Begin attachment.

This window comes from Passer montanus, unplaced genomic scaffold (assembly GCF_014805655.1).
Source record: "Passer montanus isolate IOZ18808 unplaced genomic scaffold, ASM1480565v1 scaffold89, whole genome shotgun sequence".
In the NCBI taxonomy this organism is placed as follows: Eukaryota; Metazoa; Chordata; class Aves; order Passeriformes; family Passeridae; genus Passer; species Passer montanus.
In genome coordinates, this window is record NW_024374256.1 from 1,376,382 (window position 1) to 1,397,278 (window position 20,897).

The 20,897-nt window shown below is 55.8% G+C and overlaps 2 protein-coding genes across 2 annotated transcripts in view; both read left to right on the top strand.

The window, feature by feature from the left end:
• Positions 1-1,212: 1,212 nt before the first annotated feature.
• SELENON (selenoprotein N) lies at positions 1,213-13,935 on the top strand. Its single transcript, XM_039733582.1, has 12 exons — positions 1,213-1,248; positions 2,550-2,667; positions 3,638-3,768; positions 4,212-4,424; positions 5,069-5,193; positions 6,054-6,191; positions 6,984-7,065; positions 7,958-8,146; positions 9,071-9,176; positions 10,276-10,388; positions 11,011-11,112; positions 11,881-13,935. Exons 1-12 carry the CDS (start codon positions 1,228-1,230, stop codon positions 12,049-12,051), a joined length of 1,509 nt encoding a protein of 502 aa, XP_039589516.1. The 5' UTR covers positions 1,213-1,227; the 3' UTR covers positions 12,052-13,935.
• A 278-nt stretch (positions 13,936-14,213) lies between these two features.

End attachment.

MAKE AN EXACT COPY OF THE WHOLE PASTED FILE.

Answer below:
This window comes from Passer montanus, unplaced genomic scaffold (assembly GCF_014805655.1).
Source record: "Passer montanus isolate IOZ18808 unplaced genomic scaffold, ASM1480565v1 scaffold89, whole genome shotgun sequence".
In the NCBI taxonomy this organism is placed as follows: Eukaryota; Metazoa; Chordata; class Aves; order Passeriformes; family Passeridae; genus Passer; species Passer montanus.
In genome coordinates, this window is record NW_024374256.1 from 1,376,382 (window position 1) to 1,397,278 (window position 20,897).

The 20,897-nt window shown below is 55.8% G+C and overlaps 2 protein-coding genes across 2 annotated transcripts in view; both read left to right on the top strand.

The window, feature by feature from the left end:
• Positions 1-1,212: 1,212 nt before the first annotated feature.
• SELENON (selenoprotein N) lies at positions 1,213-13,935 on the top strand. Its single transcript, XM_039733582.1, has 12 exons — positions 1,213-1,248; positions 2,550-2,667; positions 3,638-3,768; positions 4,212-4,424; positions 5,069-5,193; positions 6,054-6,191; positions 6,984-7,065; positions 7,958-8,146; positions 9,071-9,176; positions 10,276-10,388; positions 11,011-11,112; positions 11,881-13,935. Exons 1-12 carry the CDS (start codon positions 1,228-1,230, stop codon positions 12,049-12,051), a joined length of 1,509 nt encoding a protein of 502 aa, XP_039589516.1. The 5' UTR covers positions 1,213-1,227; the 3' UTR covers positions 12,052-13,935.
• A 278-nt stretch (positions 13,936-14,213) lies between these two features.